Bisphenol A (BPA) is currently one of the major lightning rods for controversy in consumer products and public health research. The compound is used in the manufacture of plastic bottles, polycarbonate (PC) in particular, as well as in the lining of many food and beverage cans. The compound has been recognized since the 1930s as having estrogenic activity but it appears to have developmental, carcinogenic, and neurotoxic effects at concentrations well below those at which it binds to the two forms of estrogen receptor.
US governmental advisory committees can’t even agree on BPA. Public health blogger revere at Effect Measure posted last October about two conflicting reports from the US National Toxicology Program on the developmental risks of BPA – the contentious comment thread following the post is illustrative of the confusion surround BPA even among scientists. This 2005 review in Environmental Health Perspectives makes for a good introduction before delving into the current literature.
So if the scientists are confused, well guess what the public thinks? To shed light on this topic, award-winning medical journalists Joe and Terry Graedon will focus the next two shows of their NPR-syndicated The People’s Pharmacy radio show on BPA and the larger issue of endocrine disruptors. This week’s (1 March) guests are:
John McLachlan, PhD, Weatherhead Distinguished Professor of Environmental Studies and Professor of Pharmacology at Tulane University and Director of the Tulane-Xavier Center for Bio-Environmental Research.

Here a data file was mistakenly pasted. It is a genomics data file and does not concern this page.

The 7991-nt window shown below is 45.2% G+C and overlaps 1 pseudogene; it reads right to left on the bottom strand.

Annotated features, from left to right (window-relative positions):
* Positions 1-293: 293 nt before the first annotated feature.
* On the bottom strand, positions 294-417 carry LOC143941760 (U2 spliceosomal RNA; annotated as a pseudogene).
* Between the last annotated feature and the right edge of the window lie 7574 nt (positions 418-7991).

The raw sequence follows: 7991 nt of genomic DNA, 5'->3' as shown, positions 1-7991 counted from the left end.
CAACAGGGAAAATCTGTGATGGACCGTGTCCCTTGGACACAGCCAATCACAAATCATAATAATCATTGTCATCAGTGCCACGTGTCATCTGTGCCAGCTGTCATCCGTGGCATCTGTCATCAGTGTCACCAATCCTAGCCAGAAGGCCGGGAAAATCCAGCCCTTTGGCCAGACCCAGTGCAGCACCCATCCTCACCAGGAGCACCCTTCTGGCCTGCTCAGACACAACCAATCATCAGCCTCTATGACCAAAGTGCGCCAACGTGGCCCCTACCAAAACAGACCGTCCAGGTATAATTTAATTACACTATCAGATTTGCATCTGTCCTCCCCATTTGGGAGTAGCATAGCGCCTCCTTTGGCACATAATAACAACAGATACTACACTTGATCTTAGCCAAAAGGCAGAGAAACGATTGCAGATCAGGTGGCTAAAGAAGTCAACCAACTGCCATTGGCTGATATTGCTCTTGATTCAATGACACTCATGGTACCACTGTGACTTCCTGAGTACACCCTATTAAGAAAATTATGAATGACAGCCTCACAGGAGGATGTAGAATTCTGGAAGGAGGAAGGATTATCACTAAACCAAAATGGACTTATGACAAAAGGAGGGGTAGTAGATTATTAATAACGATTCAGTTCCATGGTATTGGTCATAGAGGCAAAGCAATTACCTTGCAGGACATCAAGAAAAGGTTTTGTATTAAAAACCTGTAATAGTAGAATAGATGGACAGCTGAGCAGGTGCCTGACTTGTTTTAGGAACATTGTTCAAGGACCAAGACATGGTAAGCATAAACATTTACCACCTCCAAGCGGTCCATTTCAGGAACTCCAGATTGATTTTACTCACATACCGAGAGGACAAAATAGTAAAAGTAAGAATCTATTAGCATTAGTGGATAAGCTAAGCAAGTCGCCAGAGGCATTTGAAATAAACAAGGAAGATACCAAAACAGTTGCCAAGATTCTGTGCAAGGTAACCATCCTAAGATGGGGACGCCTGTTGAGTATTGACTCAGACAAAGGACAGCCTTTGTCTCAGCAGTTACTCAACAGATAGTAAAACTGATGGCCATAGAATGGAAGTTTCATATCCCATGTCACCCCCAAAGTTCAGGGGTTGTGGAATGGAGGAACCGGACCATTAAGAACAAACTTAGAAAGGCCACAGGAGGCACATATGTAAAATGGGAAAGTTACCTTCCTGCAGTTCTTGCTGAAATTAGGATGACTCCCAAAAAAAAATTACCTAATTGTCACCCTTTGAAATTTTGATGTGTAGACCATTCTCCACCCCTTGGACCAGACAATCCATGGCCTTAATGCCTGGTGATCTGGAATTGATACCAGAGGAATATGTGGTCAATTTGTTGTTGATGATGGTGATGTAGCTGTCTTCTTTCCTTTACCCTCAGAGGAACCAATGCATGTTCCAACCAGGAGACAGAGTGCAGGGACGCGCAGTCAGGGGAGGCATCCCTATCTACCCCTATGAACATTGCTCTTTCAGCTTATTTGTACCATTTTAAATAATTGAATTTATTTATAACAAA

Randy Jirtle, PhD, Professor of Radiation Oncology at Duke University Medical Center
Frederick Vom Saal, PhD, Professor in the Department of Biological Sciences at the University of Missouri at Columbia, Missouri.
The guests for next week’s show have not yet been announced but are likely to include scientists even more closely involved in the BPA controversy.
In another timely and related issue, fellow blogger and environmental sciences student Karmen Franklin (Chaotic Utopia) just posted yesterday on the ubiquitous distribution of BPA and other estrogens in the pristine waters of Colorado. Karmen has a real gift and passion for writing about issues of the Rocky Mountain West and her current course of study at the University of Colorado at Boulder has provided her with even more opportunities to explore these interests.